Are two heads better than one?

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"Bureaucracies, whether corporate or governmental, can make life hard for the webwriter." - 119

Webwriting seems like more of a participatory activity, however, without leadership, how much good, solid webtext can be written, especially with the qualifications that Kilian illustrates. What I mean is the more people that are on the design project, the more directions they will want the site to go. It's easy when there's one person doing it, it's simple, clean, and clear. But as Kilian points out, there are often multiple branches or other parts of a corporation that each need their own individual webpage. It might cross your might to simply delegate each group to create their own, however, then there isn't uniform and consistent. Also, like Kilian said, it's the old "everyone's a writer" syndrome. Everybody thinks that they know what to write, when in reality some people are more longwinded than others and some may be too short-spoken. Its a struggle to achieve uniformity, especially when someone else always has a better idea.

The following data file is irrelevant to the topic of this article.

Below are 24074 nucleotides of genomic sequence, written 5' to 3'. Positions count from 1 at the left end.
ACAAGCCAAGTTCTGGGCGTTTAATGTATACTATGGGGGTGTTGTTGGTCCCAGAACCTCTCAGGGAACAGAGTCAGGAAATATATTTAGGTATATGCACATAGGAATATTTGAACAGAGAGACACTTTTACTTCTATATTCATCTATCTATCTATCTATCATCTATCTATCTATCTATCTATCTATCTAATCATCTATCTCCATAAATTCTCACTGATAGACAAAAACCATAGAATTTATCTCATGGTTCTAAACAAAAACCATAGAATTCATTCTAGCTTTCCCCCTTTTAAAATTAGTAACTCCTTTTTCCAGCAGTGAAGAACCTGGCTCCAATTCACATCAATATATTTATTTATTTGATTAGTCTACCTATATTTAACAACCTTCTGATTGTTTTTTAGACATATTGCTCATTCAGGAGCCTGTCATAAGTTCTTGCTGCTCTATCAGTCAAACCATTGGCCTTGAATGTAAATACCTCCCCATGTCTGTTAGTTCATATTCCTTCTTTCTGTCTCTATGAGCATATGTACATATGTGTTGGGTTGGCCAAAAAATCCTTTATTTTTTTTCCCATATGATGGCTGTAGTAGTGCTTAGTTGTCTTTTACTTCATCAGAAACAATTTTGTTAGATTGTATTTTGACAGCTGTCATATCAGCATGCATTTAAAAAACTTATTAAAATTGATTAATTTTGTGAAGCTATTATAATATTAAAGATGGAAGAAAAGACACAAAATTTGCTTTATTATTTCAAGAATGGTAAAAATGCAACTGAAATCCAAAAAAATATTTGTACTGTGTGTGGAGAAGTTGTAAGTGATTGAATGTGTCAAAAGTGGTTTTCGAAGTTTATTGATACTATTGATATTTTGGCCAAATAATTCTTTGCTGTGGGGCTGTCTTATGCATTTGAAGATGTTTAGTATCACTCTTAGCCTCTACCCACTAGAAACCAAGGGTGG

I personally feel that there should be one webmaster. This will cut out many of the problems that may arise such as constricting others' creative abilities, or being unfair to one group and granting another special priveledges regarding the site. I feel that every department should have some input, however the design will ultimately be decided upon by one, or two webmasters who are hired specifically for the job.

What do you think?

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Ahhh. To finally make some sense of it. Thank you for bringing light to this chapter.

Now that I understand what's going on, I do agree with the idea of a webmaster. In general, any large project conducted by a group of people needs some supervision. Without it, the varying ideas will contradict each other and produce a confusing product.

Remember that's just my personal idea. It's not the "right" answer by any means.

I agree. I feel that there should be just one weadmaster. Even though people think "everyone's a writer," it's just not true. Some people shouldn't write for something that can be seen by thousands of people all across the world. Their ideas, though, should be taken into consideration and tweaked. That way everyone (every department) is represented well and no one feels like they've been shunned.

A webmaster would provide organization, navigation, and a complete/connected look to the website. They could take in all the information each department gives (even if they create little websites of their own) and format all of them.

To get this started, a webmaster could approach an organization and ask them to take a usability test to see if their site clearly helps their users or if they need more unity/a guiding hand.

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This page contains a single entry by Andy published on September 28, 2008 9:28 PM.

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